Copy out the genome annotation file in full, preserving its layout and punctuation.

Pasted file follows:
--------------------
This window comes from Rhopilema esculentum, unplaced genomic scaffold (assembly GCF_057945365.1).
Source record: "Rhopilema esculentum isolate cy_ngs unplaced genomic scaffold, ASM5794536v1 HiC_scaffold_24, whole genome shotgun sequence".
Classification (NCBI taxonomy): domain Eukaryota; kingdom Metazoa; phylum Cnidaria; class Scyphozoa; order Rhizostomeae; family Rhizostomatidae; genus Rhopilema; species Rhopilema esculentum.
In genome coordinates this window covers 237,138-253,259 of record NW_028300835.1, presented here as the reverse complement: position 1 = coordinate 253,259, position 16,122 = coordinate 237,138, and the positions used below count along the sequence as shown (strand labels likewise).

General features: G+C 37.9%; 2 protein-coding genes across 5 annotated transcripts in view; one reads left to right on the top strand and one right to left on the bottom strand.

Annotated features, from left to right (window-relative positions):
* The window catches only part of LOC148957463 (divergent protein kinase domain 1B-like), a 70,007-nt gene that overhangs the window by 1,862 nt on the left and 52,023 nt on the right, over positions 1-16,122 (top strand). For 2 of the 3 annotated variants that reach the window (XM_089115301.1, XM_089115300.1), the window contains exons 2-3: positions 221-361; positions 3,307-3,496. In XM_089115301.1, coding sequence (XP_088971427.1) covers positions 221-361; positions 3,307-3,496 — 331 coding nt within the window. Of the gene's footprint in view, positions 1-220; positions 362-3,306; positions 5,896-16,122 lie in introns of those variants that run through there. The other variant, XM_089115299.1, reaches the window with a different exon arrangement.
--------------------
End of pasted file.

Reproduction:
This window comes from Rhopilema esculentum, unplaced genomic scaffold (assembly GCF_057945365.1).
Source record: "Rhopilema esculentum isolate cy_ngs unplaced genomic scaffold, ASM5794536v1 HiC_scaffold_24, whole genome shotgun sequence".
Classification (NCBI taxonomy): domain Eukaryota; kingdom Metazoa; phylum Cnidaria; class Scyphozoa; order Rhizostomeae; family Rhizostomatidae; genus Rhopilema; species Rhopilema esculentum.
In genome coordinates this window covers 237,138-253,259 of record NW_028300835.1, presented here as the reverse complement: position 1 = coordinate 253,259, position 16,122 = coordinate 237,138, and the positions used below count along the sequence as shown (strand labels likewise).

General features: G+C 37.9%; 2 protein-coding genes across 5 annotated transcripts in view; one reads left to right on the top strand and one right to left on the bottom strand.

Annotated features, from left to right (window-relative positions):
* The window catches only part of LOC148957463 (divergent protein kinase domain 1B-like), a 70,007-nt gene that overhangs the window by 1,862 nt on the left and 52,023 nt on the right, over positions 1-16,122 (top strand). For 2 of the 3 annotated variants that reach the window (XM_089115301.1, XM_089115300.1), the window contains exons 2-3: positions 221-361; positions 3,307-3,496. In XM_089115301.1, coding sequence (XP_088971427.1) covers positions 221-361; positions 3,307-3,496 — 331 coding nt within the window. Of the gene's footprint in view, positions 1-220; positions 362-3,306; positions 5,896-16,122 lie in introns of those variants that run through there. The other variant, XM_089115299.1, reaches the window with a different exon arrangement.